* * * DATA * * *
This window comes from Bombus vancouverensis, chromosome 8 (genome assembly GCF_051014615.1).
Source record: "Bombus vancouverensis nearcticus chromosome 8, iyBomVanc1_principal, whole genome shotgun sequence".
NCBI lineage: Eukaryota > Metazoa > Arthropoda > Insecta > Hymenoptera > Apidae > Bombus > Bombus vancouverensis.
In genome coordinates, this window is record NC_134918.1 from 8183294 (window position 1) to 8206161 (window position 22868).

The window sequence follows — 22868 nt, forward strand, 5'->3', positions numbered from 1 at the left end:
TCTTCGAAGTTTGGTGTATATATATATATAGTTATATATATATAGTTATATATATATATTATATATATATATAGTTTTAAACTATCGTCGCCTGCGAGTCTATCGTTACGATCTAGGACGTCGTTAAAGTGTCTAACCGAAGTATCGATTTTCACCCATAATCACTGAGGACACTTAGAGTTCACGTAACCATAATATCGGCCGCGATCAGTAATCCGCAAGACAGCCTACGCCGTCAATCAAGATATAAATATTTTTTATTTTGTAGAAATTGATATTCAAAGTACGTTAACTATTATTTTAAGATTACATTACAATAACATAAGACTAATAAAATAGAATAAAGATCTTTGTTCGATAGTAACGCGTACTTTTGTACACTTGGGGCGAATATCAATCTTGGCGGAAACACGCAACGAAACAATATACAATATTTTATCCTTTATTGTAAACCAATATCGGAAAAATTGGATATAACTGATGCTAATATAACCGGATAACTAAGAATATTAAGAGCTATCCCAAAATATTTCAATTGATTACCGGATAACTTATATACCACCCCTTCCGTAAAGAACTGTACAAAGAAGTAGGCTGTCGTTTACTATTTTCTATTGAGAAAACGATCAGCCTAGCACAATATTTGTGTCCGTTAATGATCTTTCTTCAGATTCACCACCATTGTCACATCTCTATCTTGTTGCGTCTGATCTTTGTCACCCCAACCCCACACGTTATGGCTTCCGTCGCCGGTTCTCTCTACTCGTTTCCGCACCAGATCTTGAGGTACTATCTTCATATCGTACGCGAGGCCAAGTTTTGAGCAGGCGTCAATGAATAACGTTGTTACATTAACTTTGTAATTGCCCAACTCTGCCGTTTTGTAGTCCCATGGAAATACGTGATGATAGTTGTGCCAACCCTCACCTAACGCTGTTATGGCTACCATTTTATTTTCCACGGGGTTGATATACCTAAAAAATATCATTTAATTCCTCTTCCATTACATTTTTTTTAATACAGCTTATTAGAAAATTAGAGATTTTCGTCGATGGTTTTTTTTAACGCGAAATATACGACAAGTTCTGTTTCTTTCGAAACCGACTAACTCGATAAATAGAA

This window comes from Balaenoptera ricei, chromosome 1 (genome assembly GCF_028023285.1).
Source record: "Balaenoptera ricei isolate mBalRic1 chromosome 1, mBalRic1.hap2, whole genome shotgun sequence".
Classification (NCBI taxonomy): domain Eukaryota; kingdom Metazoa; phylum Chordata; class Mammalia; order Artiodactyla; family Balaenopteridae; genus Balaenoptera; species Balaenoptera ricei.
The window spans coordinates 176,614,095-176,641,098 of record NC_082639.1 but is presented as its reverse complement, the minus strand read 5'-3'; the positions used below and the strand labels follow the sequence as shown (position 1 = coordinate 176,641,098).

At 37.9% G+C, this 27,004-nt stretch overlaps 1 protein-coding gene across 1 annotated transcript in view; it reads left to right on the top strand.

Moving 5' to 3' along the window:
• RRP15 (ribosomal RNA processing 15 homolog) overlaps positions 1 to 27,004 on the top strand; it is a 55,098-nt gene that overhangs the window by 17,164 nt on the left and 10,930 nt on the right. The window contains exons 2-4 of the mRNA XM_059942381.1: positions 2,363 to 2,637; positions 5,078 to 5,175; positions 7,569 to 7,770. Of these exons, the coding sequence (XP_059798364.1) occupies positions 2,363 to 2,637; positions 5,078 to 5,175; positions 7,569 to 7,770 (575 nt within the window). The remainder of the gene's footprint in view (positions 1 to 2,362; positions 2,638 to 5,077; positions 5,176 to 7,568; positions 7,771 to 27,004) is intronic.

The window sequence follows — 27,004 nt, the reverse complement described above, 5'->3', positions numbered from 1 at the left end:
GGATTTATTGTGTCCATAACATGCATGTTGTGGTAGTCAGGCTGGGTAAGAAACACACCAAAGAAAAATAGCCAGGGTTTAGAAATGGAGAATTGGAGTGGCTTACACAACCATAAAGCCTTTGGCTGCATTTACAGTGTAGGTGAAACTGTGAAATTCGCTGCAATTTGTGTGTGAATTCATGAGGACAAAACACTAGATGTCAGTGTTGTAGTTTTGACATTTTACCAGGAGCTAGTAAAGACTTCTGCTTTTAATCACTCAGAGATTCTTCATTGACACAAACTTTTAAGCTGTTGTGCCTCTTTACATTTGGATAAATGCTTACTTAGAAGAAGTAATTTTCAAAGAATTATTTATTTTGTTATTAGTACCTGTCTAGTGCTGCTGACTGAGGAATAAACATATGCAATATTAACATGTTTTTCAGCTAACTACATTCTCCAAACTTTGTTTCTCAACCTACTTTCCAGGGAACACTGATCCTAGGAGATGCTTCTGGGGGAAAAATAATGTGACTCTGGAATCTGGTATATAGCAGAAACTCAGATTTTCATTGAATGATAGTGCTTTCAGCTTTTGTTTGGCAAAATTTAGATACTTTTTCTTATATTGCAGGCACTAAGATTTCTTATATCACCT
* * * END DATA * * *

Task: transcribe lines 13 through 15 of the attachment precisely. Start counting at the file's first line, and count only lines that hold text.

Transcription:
• RRP15 (ribosomal RNA processing 15 homolog) overlaps positions 1 to 27,004 on the top strand; it is a 55,098-nt gene that overhangs the window by 17,164 nt on the left and 10,930 nt on the right. The window contains exons 2-4 of the mRNA XM_059942381.1: positions 2,363 to 2,637; positions 5,078 to 5,175; positions 7,569 to 7,770. Of these exons, the coding sequence (XP_059798364.1) occupies positions 2,363 to 2,637; positions 5,078 to 5,175; positions 7,569 to 7,770 (575 nt within the window). The remainder of the gene's footprint in view (positions 1 to 2,362; positions 2,638 to 5,077; positions 5,176 to 7,568; positions 7,771 to 27,004) is intronic.

The window sequence follows — 27,004 nt, the reverse complement described above, 5'->3', positions numbered from 1 at the left end:
GGATTTATTGTGTCCATAACATGCATGTTGTGGTAGTCAGGCTGGGTAAGAAACACACCAAAGAAAAATAGCCAGGGTTTAGAAATGGAGAATTGGAGTGGCTTACACAACCATAAAGCCTTTGGCTGCATTTACAGTGTAGGTGAAACTGTGAAATTCGCTGCAATTTGTGTGTGAATTCATGAGGACAAAACACTAGATGTCAGTGTTGTAGTTTTGACATTTTACCAGGAGCTAGTAAAGACTTCTGCTTTTAATCACTCAGAGATTCTTCATTGACACAAACTTTTAAGCTGTTGTGCCTCTTTACATTTGGATAAATGCTTACTTAGAAGAAGTAATTTTCAAAGAATTATTTATTTTGTTATTAGTACCTGTCTAGTGCTGCTGACTGAGGAATAAACATATGCAATATTAACATGTTTTTCAGCTAACTACATTCTCCAAACTTTGTTTCTCAACCTACTTTCCAGGGAACACTGATCCTAGGAGATGCTTCTGGGGGAAAAATAATGTGACTCTGGAATCTGGTATATAGCAGAAACTCAGATTTTCATTGAATGATAGTGCTTTCAGCTTTTGTTTGGCAAAATTTAGATACTTTTTCTTATATTGCAGGCACTAAGATTTCTTATATCACCT